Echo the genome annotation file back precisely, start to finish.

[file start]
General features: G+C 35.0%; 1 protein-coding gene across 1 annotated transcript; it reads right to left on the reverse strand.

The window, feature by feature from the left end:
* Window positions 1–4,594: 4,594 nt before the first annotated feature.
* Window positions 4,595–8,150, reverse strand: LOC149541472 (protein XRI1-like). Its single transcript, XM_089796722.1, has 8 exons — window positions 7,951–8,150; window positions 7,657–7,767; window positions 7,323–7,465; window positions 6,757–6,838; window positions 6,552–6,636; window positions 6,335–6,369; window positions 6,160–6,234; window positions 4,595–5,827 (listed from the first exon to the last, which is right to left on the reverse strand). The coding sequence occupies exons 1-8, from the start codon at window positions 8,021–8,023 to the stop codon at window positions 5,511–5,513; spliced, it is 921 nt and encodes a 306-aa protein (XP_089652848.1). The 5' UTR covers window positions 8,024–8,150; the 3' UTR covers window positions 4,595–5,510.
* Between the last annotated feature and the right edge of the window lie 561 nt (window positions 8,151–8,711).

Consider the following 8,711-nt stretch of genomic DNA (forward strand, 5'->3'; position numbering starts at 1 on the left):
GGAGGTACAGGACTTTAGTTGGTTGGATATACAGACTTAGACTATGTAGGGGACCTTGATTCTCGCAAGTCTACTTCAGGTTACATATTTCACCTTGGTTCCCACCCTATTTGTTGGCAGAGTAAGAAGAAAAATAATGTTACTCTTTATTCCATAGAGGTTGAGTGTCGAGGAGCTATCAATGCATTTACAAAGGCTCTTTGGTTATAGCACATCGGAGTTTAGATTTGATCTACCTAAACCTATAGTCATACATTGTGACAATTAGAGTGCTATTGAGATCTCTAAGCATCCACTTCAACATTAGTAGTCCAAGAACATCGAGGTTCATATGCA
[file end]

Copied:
General features: G+C 35.0%; 1 protein-coding gene across 1 annotated transcript; it reads right to left on the reverse strand.

The window, feature by feature from the left end:
* Window positions 1–4,594: 4,594 nt before the first annotated feature.
* Window positions 4,595–8,150, reverse strand: LOC149541472 (protein XRI1-like). Its single transcript, XM_089796722.1, has 8 exons — window positions 7,951–8,150; window positions 7,657–7,767; window positions 7,323–7,465; window positions 6,757–6,838; window positions 6,552–6,636; window positions 6,335–6,369; window positions 6,160–6,234; window positions 4,595–5,827 (listed from the first exon to the last, which is right to left on the reverse strand). The coding sequence occupies exons 1-8, from the start codon at window positions 8,021–8,023 to the stop codon at window positions 5,511–5,513; spliced, it is 921 nt and encodes a 306-aa protein (XP_089652848.1). The 5' UTR covers window positions 8,024–8,150; the 3' UTR covers window positions 4,595–5,510.
* Between the last annotated feature and the right edge of the window lie 561 nt (window positions 8,151–8,711).

Consider the following 8,711-nt stretch of genomic DNA (forward strand, 5'->3'; position numbering starts at 1 on the left):
GGAGGTACAGGACTTTAGTTGGTTGGATATACAGACTTAGACTATGTAGGGGACCTTGATTCTCGCAAGTCTACTTCAGGTTACATATTTCACCTTGGTTCCCACCCTATTTGTTGGCAGAGTAAGAAGAAAAATAATGTTACTCTTTATTCCATAGAGGTTGAGTGTCGAGGAGCTATCAATGCATTTACAAAGGCTCTTTGGTTATAGCACATCGGAGTTTAGATTTGATCTACCTAAACCTATAGTCATACATTGTGACAATTAGAGTGCTATTGAGATCTCTAAGCATCCACTTCAACATTAGTAGTCCAAGAACATCGAGGTTCATATGCA